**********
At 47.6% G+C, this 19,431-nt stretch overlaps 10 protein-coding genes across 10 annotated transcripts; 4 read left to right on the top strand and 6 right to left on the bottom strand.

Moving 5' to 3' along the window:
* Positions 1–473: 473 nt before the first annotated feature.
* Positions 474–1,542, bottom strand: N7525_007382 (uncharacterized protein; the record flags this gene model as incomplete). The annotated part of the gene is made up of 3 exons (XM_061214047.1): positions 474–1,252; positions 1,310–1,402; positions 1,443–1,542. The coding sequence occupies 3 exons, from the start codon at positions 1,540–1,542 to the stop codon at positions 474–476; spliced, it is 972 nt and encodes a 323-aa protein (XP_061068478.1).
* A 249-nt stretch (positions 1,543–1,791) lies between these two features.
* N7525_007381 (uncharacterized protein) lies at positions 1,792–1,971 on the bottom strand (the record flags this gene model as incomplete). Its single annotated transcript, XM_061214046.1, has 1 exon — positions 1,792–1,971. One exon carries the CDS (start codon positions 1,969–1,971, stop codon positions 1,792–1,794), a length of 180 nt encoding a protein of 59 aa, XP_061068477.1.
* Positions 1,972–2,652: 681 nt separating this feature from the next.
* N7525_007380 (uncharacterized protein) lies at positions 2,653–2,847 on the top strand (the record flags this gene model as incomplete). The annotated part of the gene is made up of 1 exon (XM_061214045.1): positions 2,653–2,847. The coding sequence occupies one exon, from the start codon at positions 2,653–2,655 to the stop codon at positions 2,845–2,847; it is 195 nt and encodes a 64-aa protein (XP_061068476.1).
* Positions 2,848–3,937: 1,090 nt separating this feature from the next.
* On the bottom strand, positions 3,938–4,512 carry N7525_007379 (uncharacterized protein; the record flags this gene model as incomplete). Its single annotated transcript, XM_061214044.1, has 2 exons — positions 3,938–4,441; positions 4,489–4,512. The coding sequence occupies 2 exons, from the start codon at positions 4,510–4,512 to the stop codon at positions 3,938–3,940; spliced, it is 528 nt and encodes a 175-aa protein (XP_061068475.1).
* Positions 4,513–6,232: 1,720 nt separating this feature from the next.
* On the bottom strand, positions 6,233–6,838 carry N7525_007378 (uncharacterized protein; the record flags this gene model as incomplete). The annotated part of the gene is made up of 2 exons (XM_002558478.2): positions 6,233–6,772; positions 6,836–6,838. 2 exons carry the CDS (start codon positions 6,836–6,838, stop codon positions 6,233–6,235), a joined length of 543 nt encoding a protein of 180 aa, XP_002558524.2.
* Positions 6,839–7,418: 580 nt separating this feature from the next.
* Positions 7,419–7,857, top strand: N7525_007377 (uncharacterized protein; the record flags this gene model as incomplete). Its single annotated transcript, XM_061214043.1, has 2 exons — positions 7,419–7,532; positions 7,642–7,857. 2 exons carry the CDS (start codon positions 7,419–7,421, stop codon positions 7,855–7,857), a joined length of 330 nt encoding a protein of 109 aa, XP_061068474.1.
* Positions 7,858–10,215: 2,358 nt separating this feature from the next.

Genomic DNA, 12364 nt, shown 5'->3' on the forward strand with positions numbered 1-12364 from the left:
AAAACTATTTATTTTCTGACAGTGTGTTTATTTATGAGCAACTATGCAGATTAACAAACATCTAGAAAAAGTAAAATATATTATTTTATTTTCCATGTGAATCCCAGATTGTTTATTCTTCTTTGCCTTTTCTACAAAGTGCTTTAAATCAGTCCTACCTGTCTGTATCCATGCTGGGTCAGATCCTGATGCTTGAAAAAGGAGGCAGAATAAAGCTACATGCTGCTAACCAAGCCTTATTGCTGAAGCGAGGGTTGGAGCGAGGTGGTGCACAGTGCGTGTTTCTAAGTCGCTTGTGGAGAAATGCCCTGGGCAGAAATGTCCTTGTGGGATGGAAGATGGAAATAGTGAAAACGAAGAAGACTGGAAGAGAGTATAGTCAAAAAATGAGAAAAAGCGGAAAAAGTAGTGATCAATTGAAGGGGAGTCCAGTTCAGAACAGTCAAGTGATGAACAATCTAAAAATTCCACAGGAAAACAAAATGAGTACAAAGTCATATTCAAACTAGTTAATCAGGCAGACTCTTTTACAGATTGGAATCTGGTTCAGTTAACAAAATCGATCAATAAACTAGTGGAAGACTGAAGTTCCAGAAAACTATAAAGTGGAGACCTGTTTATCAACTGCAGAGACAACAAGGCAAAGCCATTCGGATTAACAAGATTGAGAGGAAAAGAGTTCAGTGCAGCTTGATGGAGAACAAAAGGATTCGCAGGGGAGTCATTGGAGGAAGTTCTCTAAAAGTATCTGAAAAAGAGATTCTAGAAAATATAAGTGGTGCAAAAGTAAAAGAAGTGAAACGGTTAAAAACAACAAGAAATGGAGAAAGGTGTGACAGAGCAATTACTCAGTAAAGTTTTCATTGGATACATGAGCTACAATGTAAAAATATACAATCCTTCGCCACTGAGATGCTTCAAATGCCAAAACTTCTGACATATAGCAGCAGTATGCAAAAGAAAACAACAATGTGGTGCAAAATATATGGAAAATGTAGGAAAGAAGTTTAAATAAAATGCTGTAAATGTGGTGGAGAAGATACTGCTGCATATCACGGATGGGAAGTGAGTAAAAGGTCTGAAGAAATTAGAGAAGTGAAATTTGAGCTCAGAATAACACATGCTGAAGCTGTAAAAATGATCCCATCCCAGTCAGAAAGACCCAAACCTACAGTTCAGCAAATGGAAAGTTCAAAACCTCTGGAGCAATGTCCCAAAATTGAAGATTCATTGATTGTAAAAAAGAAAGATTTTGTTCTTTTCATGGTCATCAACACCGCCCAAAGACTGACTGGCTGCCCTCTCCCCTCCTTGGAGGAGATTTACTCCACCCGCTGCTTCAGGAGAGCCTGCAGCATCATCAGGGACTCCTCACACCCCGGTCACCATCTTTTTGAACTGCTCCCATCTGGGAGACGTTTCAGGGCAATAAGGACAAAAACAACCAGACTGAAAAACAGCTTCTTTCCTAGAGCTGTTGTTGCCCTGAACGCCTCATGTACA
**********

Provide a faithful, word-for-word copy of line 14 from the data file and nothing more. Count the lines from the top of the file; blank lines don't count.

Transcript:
* Positions 7,419–7,857, top strand: N7525_007377 (uncharacterized protein; the record flags this gene model as incomplete). Its single annotated transcript, XM_061214043.1, has 2 exons — positions 7,419–7,532; positions 7,642–7,857. 2 exons carry the CDS (start codon positions 7,419–7,421, stop codon positions 7,855–7,857), a joined length of 330 nt encoding a protein of 109 aa, XP_061068474.1.